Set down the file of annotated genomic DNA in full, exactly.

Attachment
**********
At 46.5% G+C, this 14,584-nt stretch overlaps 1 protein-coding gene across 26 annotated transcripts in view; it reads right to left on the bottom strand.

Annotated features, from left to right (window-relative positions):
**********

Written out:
At 46.5% G+C, this 14,584-nt stretch overlaps 1 protein-coding gene across 26 annotated transcripts in view; it reads right to left on the bottom strand.

Annotated features, from left to right (window-relative positions):